The ‘tragedy’ of Tottenham’s season

by Frank Alanis

The European Cup was there and before I knew it, it wasn't. Admittedly, alcohol helped expedite the process. I don't know if Tottenham will ever reach the final again in my lifetime. I want to think so, but none of us can be sure.

The kernel of this piece came the day before Tottenham’s first legged Champions League Semi-Final match against Ajax. The ecstasy of the VAR fiasco had finally settled, and the nerves had once again emerged from its dormant state. On paper to the uncritical eye, Tottenham had to be the favorite right? They were the ones bringing hundreds of millions of pounds in revenue and playing in arguably the most competitive and complete league. All the rest of us knew this was not the case; Tottenham limped over the line as they did for a majority of those last two months. What happened next over the following weeks was simultaneously incomprehensible and too familiar; The zenith of the euphoria in Amsterdam and a kick, or hand I suppose, of bad luck in Madrid. Truth be told, I’m still processing it all. I’m sure many of you are as well.

And yet, I’m still drawn back to that day in Amsterdam. Based on our Dutch opponent, it is only reasonable to conjure the image of a Greek myth to help rationalize the feeling of uncertainty and “Spursiness” for lack of a better term that tossed our way. The Greeks of today may play pragmatic and torrid football, but their true trademark is a tragedy. It may be hyperbolic to classify this year as a tragedy, but in romantic and literary ways it feels hard to say otherwise. I will not dwell on that night in Madrid. It is probably not good for my health, and I would never make fellow supporters unwilling recount that day. However, that day, for all its disappointment, was still remarkable and will forever be remembered in the club’s lore. But the feeling of being so close and yet so far is as recognisable to Tottenham fan as a dog to its owner. But I refuse to call it Spursiness; rather, it is Orphic.

Orpheus was the musician and poet of Greek lore who lost his wife Eurydice to the underworld and attempted to bring her back. There’s no need to retell the entire story, but instead, I want to focus on the ending. It is tragic but not in an egregious manner. Instead, it is heartbreaking; something we all can sympathise with. 

Orpheus manages to convince Hades and Persephone to allow him to bring Eurydice back to the world of the living on one condition: during the trip back through the underworld, he must not look back at Eurydice or else she will be lost to him forever. Seemingly simple, right? But what happens when you love something so much and want it too much. For Orpheus and Tottenham, the occasion may have gotten the better of them. As Orpheus was ascending the final step up out of the underworld, he had a lapse in concentration. Maybe it was over-excitement. Anxiety? Disbelief? He glanced back…she was gone. He would never have that chance again.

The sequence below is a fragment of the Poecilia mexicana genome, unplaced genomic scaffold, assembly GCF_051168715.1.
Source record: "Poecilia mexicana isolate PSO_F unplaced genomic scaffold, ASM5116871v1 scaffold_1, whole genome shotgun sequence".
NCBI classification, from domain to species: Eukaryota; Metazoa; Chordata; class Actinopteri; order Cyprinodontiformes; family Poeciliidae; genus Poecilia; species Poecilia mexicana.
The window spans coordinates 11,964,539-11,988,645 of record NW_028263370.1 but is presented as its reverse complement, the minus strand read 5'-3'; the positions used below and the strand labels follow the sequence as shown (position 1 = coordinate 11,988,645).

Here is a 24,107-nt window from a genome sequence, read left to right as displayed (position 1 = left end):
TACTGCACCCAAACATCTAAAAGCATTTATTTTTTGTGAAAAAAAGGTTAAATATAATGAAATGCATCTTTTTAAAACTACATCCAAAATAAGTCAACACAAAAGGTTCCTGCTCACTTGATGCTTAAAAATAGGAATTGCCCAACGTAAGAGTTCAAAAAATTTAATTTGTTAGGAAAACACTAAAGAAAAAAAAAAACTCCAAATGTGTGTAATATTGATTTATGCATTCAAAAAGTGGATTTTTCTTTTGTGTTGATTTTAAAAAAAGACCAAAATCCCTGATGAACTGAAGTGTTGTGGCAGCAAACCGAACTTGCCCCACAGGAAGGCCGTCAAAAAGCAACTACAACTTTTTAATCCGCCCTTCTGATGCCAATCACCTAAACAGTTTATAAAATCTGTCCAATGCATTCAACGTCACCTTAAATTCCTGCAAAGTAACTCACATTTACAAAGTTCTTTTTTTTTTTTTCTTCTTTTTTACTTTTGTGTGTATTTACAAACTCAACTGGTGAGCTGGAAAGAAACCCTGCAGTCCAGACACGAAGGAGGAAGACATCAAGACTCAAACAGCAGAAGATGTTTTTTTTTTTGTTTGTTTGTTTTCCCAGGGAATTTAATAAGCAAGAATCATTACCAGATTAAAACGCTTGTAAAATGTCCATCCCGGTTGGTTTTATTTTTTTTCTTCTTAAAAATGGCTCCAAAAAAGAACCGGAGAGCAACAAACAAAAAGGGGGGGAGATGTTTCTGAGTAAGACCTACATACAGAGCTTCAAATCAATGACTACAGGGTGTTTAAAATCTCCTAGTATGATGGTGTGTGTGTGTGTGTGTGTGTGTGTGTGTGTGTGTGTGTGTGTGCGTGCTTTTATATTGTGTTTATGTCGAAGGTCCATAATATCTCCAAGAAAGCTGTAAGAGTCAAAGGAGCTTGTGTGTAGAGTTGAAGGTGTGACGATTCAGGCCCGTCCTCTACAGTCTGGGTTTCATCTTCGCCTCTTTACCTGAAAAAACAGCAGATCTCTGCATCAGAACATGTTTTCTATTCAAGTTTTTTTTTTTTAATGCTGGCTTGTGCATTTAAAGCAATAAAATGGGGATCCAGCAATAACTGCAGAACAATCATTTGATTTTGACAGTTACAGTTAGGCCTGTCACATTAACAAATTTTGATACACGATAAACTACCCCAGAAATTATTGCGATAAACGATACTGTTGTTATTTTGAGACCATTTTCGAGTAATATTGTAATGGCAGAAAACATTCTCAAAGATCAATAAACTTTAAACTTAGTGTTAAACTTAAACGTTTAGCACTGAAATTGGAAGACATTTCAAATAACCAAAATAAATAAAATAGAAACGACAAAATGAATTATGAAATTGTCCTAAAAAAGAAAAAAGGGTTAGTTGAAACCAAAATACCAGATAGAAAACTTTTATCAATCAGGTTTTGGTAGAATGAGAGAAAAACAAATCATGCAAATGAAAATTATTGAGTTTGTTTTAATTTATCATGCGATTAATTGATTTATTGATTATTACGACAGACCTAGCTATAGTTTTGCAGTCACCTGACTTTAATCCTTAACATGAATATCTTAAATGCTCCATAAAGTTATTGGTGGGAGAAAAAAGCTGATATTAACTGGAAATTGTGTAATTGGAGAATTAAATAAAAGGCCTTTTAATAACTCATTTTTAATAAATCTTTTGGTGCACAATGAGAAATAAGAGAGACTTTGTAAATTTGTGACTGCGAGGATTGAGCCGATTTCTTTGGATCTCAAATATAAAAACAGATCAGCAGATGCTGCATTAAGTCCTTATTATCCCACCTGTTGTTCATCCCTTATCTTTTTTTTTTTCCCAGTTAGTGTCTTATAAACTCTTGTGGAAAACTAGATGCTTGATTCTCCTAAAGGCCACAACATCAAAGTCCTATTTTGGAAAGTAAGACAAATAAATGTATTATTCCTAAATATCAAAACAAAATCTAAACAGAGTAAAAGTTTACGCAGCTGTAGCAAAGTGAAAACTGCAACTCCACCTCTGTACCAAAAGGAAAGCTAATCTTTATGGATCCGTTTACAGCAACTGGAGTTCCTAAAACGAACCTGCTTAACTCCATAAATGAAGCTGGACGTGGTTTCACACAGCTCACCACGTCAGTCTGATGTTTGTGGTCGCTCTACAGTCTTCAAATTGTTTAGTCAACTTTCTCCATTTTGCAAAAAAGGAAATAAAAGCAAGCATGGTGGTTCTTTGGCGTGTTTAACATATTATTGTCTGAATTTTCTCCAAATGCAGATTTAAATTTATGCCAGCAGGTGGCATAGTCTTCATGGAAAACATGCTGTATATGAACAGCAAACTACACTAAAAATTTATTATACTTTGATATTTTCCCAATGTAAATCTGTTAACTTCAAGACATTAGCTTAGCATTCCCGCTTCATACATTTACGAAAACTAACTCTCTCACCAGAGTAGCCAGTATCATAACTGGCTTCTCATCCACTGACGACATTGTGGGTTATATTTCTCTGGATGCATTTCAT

That’s how I felt.

The European Cup was there and before I knew it, it wasn’t. Admittedly, alcohol helped expedite the process. I don’t know if Tottenham will ever reach the final again in my lifetime. I want to think so, but none of us can be sure. Maybe Tottenham, as a whole collective (players, staff, fans) glanced at that two-eared trophies too quickly. But for that brief moment beforehand, it was a wonder. And that is a feeling that will be everlasting, even if it buried underneath the debris of depression and disappointment. 

And while this may sound a bit of a downer, there is a resilience in this. Like Orpheus, we went to hell and back and survived. Yes, we didn’t come away with what we went down there for. But we are still around. 

Like all great tragedies, this Tottenham Hotspur season will forever be written in the cloth of time for all of those to return to and reminisce about. And frankly, I was happy to be in the audience watching it all unfold. Onto next seasons play, my friends.


Frank Alanis

Frank currently lived in Los Angeles where he was been watching Tottenham for nearly 10 years.


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